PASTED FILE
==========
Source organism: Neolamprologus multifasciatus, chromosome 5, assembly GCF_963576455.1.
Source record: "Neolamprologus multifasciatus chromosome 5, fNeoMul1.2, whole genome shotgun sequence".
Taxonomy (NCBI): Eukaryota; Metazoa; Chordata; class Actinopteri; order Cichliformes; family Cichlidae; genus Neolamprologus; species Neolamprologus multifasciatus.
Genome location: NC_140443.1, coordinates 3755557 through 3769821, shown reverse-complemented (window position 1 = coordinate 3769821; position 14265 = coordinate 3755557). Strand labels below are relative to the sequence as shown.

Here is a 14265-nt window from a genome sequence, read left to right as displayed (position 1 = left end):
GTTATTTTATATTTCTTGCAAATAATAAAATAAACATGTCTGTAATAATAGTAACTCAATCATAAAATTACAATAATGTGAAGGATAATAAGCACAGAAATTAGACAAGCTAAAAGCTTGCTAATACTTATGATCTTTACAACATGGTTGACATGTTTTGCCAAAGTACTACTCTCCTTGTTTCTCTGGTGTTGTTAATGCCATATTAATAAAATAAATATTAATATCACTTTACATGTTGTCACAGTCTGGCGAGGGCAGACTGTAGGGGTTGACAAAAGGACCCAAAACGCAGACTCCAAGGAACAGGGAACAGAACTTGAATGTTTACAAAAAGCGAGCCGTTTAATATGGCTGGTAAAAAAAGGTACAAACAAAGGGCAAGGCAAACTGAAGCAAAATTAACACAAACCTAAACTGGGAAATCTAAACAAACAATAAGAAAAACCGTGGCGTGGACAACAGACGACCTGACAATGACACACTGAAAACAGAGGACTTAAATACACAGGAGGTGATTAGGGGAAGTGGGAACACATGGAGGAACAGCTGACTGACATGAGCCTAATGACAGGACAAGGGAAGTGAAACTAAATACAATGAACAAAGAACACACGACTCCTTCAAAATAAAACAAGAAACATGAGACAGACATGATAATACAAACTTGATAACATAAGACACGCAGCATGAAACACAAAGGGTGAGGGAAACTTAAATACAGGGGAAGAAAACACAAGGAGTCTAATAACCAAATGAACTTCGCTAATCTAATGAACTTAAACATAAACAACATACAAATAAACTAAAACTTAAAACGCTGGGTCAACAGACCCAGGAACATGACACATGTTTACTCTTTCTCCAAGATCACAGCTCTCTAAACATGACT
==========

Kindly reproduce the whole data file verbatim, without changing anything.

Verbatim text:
Source organism: Neolamprologus multifasciatus, chromosome 5, assembly GCF_963576455.1.
Source record: "Neolamprologus multifasciatus chromosome 5, fNeoMul1.2, whole genome shotgun sequence".
Taxonomy (NCBI): Eukaryota; Metazoa; Chordata; class Actinopteri; order Cichliformes; family Cichlidae; genus Neolamprologus; species Neolamprologus multifasciatus.
Genome location: NC_140443.1, coordinates 3755557 through 3769821, shown reverse-complemented (window position 1 = coordinate 3769821; position 14265 = coordinate 3755557). Strand labels below are relative to the sequence as shown.

Here is a 14265-nt window from a genome sequence, read left to right as displayed (position 1 = left end):
GTTATTTTATATTTCTTGCAAATAATAAAATAAACATGTCTGTAATAATAGTAACTCAATCATAAAATTACAATAATGTGAAGGATAATAAGCACAGAAATTAGACAAGCTAAAAGCTTGCTAATACTTATGATCTTTACAACATGGTTGACATGTTTTGCCAAAGTACTACTCTCCTTGTTTCTCTGGTGTTGTTAATGCCATATTAATAAAATAAATATTAATATCACTTTACATGTTGTCACAGTCTGGCGAGGGCAGACTGTAGGGGTTGACAAAAGGACCCAAAACGCAGACTCCAAGGAACAGGGAACAGAACTTGAATGTTTACAAAAAGCGAGCCGTTTAATATGGCTGGTAAAAAAAGGTACAAACAAAGGGCAAGGCAAACTGAAGCAAAATTAACACAAACCTAAACTGGGAAATCTAAACAAACAATAAGAAAAACCGTGGCGTGGACAACAGACGACCTGACAATGACACACTGAAAACAGAGGACTTAAATACACAGGAGGTGATTAGGGGAAGTGGGAACACATGGAGGAACAGCTGACTGACATGAGCCTAATGACAGGACAAGGGAAGTGAAACTAAATACAATGAACAAAGAACACACGACTCCTTCAAAATAAAACAAGAAACATGAGACAGACATGATAATACAAACTTGATAACATAAGACACGCAGCATGAAACACAAAGGGTGAGGGAAACTTAAATACAGGGGAAGAAAACACAAGGAGTCTAATAACCAAATGAACTTCGCTAATCTAATGAACTTAAACATAAACAACATACAAATAAACTAAAACTTAAAACGCTGGGTCAACAGACCCAGGAACATGACACATGTTTACTCTTTCTCCAAGATCACAGCTCTCTAAACATGACT